CORONA (CBSLA.com) — A mother who was forced to pay spousal support to the ex-husband who was convicted of raping her daughter is speaking out to CBS2.
"Every time I wrote that check, I cried because I felt like I was paying the man that raped my daughter," Carol Abar told CBS2's Andrea Fujii.
Carol married Ed Abar in 1991, when her daughter, who wishes to remain unidentified, was 9 years old.
Carol's daughter said Abar abused and raped her for 16 years before she told her mother.
"He had threatened me that he would kill my mom; he would kill my stepbrothers; he would kill me," she said.
Once Carol found out, she filed for divorce from Abar before rape charges were brought against him.
Since Carol made more money than Abar, she was forced to pay alimony—$1,300 a month.
"The judge told me I had no proof. It was my word against him," said Carol. "He had been raping her since she was little. Since I got married to him."
In all, Carol paid $22,000 to Abar until last year, when Abar struck a plea deal and pleaded guilty to one of the five rape charges. He was sentenced to more than a year in jail.
A judge then temporarily stopped the spousal support.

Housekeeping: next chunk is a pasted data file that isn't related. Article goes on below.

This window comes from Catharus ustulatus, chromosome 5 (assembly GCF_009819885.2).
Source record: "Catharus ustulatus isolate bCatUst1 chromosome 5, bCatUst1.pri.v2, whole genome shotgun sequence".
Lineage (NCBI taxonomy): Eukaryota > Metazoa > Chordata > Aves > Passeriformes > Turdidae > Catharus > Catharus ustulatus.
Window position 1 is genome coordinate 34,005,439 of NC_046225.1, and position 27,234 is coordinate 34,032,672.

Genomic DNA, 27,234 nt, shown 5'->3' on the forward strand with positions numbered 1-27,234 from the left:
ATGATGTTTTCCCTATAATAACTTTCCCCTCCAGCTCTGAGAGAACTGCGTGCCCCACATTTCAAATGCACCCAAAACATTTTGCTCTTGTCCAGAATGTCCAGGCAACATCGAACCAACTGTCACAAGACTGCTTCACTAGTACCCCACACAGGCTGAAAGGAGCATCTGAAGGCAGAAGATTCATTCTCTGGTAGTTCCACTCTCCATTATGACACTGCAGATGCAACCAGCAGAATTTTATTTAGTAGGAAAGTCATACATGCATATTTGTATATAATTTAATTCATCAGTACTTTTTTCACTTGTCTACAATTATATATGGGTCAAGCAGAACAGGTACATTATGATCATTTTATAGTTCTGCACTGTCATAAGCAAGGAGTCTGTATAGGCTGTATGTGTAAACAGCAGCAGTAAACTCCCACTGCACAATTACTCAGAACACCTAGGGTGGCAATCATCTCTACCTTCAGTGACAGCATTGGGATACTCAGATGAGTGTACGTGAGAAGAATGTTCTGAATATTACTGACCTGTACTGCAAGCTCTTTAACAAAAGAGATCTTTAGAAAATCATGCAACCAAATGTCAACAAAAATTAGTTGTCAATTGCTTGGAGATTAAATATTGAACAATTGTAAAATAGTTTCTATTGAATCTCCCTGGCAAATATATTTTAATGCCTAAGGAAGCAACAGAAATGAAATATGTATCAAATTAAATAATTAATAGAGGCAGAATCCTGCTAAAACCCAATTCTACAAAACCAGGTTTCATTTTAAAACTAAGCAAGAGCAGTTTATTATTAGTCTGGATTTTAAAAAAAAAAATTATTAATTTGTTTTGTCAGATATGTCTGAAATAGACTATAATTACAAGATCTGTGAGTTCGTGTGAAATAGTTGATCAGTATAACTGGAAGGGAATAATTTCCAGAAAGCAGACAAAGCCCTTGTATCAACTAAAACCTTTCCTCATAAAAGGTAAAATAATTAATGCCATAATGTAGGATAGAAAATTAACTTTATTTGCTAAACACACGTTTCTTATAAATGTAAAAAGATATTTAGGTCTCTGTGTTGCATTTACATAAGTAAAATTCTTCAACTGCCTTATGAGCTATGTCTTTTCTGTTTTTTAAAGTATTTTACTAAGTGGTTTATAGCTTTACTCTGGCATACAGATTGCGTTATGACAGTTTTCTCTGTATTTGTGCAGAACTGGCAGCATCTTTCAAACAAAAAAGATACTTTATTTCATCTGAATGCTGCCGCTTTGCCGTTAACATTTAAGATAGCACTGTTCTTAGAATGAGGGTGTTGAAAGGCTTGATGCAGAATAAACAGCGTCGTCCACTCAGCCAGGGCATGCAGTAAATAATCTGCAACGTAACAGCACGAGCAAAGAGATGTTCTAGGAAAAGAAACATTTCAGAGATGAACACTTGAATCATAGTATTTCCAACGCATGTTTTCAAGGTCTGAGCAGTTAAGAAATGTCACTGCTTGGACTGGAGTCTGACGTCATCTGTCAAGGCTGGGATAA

Now out of jail, Abar has filed to reinstate the support, according to Brian Uhl, Carol's attorney.
"He's asking not just to resume the existing support of $1,300 a month, but he's asking for what amounts to approximately $33,000 in past due support and that too is a miscarriage of justice," said Uhl.
Abar did not want to be interviewed, but his attorney said he deserves the money.
"Under the law, he is entitled to some relief from the higher income producing spouse, so that the marital standard of living can be maintained," said Sherry Collins.
Under California law, when deciding spousal support, the court will take domestic abuse between couples into consideration, but child abuse is not specifically mentioned in the law.
Since Abar never abused his wife, the judge could rule in his favor, reported Fujii.
"It's remotely possible and that concerns myself and it should concern those people in California that have similar situations," said Uhl.
Abar is a registered sex offender, but under the plea agreement, his information is not accessible to the public.
Collins explained he took the plea deal to avoid a longer sentence.
"His way to get out of jail was to take a plea bargain and that's what he did, but he's very adamant that he's not guilty of any of the allegations," she said.
Carol and her daughter said they know the truth.
"It hurts me. I still feel like I'm being victimized," Carol's daughter said.
Carol said, "He victimized a little girl all these years and I have to pay him for that behavior…it just doesn't make sense to me."
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